London: British Prime Minister Theresa May made a dramatic shift in her Brexit strategy on Tuesday and offered MPs the chance vote for a delay to the March 29 exit deadline if her deal failed to clear the House of Commons next month.
In a statement to Parliament, May announced that her government would table a "meaningful vote" on the final withdrawal agreement reached with the European Union (EU) on March 12.
If that vote fails to be passed by MPs, May said she would table an amendment the following day, March 13, for MPs to vote on whether they are prepared to leave the EU without any deal in place.
In the event that MPs reject such an amendment, which is widely expected, a vote will be held on March 14 for MPs to have their say on an extension to the Article 50 process to delay the Brexit deadline. The government would then bring forward the necessary legislation to change the exit date by a "short limited" period.
"Let me be clear, I do not want to see Article 50 extended. Our absolute focus should be on working to get a deal and leaving on March 29," May said in her Commons statement.
"An extension cannot take no deal off the table. The only way to do that is to revoke Article 50, which I shall not do, or agree a deal," she said, effectively offering the UK Parliament a stark choice between her deal, no deal or a delayed Brexit.
The move came as there was mounting rebellion within her own Conservative Party ranks, with ministers within her Cabinet calling for her to take a chaotic no-deal Brexit off the table. Her statement came soon after a Cabinet meeting during which Brexiteer ministers reportedly accused their anti-Brexit colleagues of undermining the Prime Minister and attempting to push her into ruling out no deal.
May's latest set of amendment offerings for next month avoids a defeat for the government on Wednesday, which could see MPs voting to take control of the Brexit process when a series of votes will be held in the Commons.
The British prime minister, who has remained stubbornly opposed to any delay to the Brexit deadline, warned on Tuesday that an extension to the Article 50 process beyond the end of June would mean the UK taking part in the European Parliament elections, which are scheduled for May 23.
She said: "What kind of message would that send to the more than 17 million people who voted to leave the EU nearly three years ago now? And the House should be clear that a short extension – not beyond the end of June – would almost certainly have to be a one-off.
"If we had not taken part in the European Parliament elections, it would be extremely difficult to extend again, so it would create a much sharper cliff edge in a few months' time."
The government's strategic shift came as the Opposition Labour Party also made a significant change in its policy and announced that it would back a second referendum on Britain's membership of the EU.
Opposition leader Jeremy Corbyn said Labour will get behind another referendum if the party can't get its own Brexit proposals of staying within a common EU Customs Union through Parliament on Wednesday. He also said that if May's Brexit deal did get through Parliament next month, Labour would want such a deal to also be put to a public vote – with remaining in the EU as the other option.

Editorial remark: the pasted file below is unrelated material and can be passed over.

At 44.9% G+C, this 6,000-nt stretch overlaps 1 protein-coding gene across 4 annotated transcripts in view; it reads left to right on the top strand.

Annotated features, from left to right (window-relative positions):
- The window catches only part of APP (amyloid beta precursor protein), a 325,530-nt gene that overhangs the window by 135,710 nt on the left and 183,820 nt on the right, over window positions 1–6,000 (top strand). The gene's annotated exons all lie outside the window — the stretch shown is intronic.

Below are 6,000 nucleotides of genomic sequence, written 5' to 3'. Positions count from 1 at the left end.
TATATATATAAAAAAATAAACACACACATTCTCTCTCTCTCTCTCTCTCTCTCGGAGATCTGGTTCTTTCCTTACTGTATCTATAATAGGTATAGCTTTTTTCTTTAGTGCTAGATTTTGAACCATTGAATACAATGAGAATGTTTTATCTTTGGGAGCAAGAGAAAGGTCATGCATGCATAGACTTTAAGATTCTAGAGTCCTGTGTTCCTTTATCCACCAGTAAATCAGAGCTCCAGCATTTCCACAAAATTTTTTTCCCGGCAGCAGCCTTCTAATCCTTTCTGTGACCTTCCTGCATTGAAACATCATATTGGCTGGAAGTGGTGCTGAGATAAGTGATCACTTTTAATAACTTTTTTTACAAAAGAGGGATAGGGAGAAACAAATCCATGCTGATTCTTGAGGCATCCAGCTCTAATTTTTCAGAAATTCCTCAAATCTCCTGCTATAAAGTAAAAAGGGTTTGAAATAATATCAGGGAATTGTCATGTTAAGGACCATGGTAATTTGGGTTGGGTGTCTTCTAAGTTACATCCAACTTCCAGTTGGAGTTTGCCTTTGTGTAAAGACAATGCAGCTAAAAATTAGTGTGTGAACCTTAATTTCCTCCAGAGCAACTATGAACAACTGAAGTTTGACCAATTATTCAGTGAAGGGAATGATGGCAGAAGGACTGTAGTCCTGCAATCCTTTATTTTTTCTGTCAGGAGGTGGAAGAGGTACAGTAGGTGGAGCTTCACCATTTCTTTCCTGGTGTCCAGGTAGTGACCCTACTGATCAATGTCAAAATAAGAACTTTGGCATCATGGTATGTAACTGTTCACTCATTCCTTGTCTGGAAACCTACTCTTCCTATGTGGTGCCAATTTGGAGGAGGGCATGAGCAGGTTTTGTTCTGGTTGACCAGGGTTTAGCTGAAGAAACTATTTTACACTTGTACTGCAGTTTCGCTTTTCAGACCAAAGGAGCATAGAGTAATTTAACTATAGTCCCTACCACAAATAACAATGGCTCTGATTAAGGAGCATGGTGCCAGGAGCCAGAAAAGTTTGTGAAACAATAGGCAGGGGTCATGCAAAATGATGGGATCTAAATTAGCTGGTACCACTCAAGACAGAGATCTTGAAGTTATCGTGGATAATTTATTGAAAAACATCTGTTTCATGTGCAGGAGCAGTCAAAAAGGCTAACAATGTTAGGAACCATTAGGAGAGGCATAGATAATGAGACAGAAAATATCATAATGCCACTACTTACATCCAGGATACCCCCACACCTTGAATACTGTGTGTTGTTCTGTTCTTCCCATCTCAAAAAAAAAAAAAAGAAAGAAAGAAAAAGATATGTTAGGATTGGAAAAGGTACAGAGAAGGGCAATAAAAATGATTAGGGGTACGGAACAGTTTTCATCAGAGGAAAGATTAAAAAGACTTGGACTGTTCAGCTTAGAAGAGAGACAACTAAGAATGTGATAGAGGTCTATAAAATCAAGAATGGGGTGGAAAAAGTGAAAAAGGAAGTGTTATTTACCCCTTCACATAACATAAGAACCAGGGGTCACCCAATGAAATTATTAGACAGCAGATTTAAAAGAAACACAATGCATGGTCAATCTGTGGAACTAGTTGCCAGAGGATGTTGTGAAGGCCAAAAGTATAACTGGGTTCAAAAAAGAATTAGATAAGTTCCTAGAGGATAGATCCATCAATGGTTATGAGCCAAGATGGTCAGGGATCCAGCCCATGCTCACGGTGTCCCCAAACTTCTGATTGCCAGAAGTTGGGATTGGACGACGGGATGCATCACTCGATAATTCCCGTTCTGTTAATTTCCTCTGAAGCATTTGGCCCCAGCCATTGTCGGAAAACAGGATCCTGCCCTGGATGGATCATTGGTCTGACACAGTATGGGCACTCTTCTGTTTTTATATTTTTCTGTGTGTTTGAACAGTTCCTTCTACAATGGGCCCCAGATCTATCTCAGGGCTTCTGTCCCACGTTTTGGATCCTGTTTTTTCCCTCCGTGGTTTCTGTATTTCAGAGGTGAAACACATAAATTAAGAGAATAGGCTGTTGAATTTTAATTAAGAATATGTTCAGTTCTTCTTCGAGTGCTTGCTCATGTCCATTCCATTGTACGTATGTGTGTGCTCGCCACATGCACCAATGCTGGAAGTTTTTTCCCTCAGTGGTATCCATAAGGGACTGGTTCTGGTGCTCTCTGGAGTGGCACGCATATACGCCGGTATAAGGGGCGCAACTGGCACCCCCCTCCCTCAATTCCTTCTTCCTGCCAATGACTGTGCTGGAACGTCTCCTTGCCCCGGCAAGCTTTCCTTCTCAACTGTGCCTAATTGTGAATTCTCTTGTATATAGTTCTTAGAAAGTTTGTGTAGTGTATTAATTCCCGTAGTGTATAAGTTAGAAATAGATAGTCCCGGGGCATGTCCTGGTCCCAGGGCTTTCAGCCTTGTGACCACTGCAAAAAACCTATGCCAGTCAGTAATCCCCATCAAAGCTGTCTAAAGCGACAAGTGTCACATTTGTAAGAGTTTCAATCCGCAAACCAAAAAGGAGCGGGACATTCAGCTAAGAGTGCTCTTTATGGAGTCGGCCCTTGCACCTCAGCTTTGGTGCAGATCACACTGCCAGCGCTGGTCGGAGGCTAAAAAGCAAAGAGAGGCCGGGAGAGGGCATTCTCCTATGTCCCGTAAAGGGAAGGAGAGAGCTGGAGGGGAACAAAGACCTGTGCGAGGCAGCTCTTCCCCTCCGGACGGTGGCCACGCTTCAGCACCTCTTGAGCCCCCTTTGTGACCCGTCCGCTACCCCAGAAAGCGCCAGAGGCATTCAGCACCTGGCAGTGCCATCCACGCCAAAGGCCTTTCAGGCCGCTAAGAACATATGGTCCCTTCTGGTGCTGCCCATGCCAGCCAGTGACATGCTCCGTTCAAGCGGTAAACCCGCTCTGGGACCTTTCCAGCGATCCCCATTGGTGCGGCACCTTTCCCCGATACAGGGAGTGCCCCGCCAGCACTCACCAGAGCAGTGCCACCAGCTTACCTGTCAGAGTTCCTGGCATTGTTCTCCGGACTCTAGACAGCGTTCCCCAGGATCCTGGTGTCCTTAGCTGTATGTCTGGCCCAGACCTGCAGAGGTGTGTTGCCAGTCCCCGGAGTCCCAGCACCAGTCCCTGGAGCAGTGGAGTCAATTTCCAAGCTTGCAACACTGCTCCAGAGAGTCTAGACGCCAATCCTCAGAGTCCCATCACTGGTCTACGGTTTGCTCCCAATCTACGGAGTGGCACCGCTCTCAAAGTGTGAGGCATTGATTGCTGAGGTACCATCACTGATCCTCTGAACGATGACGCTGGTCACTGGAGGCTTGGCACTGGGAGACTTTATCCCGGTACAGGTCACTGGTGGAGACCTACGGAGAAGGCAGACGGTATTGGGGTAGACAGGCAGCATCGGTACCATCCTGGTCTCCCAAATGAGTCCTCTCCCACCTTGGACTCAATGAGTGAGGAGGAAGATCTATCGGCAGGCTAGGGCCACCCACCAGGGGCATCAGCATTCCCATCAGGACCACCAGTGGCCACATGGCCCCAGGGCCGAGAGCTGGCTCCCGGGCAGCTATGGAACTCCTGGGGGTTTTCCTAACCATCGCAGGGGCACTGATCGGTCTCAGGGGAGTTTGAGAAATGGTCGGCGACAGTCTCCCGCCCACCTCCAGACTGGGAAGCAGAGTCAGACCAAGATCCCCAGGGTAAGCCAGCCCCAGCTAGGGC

"The prime minister continues to say it is her deal or no deal, but this House has decisively rejected her deal and has clearly rejected no deal. It is the prime minister's obstinacy that is blocking a resolution," he told the Commons on Tuesday.
With just a month to go before the March 29 deadline, the UK Parliament remains deeply divided over the nature of Britain's exit from the 28-member economic bloc.
The biggest stumbling block to a withdrawal agreement acceptable to a majority of British MPs remains the Irish backstop insurance policy, put in place by the EU to ensure there would be no hard border between its member-state Ireland and the UK under any future trading arrangements.
However, Brexiteers fear such an insurance policy gives the EU too much power to hold Britain captive to its rules even after it has left the economic bloc.
Any delay to the Article 50 process, triggered in the wake of Britain's referendum in favour of Brexit in June 2016, would have to be backed by all 27 remaining EU member-states. The EU side has indicated its willingness to consider such a prospect if the need arises.
May said her government was preparing for every eventuality and published a paper assessing the country's readiness for a no-deal Brexit and the "very serious challenges" it would pose.
"I believe that if we have to, we will ultimately make a success of a no-deal," she said.
"But this paper provides an honest assessment of the very serious challenges it would bring in the short-term and further reinforces why the best way for this House to honour the referendum result is to leave with a deal," she added.
Opponents of May who support another EU referendum said she had failed to completely rule out a no-deal Brexit.
Newly-formed breakaway Independent Group MP Anna Soubry, who quit the Conservatives in protest of May's Brexit policy, said it was a "shameful moment" and "nothing has changed".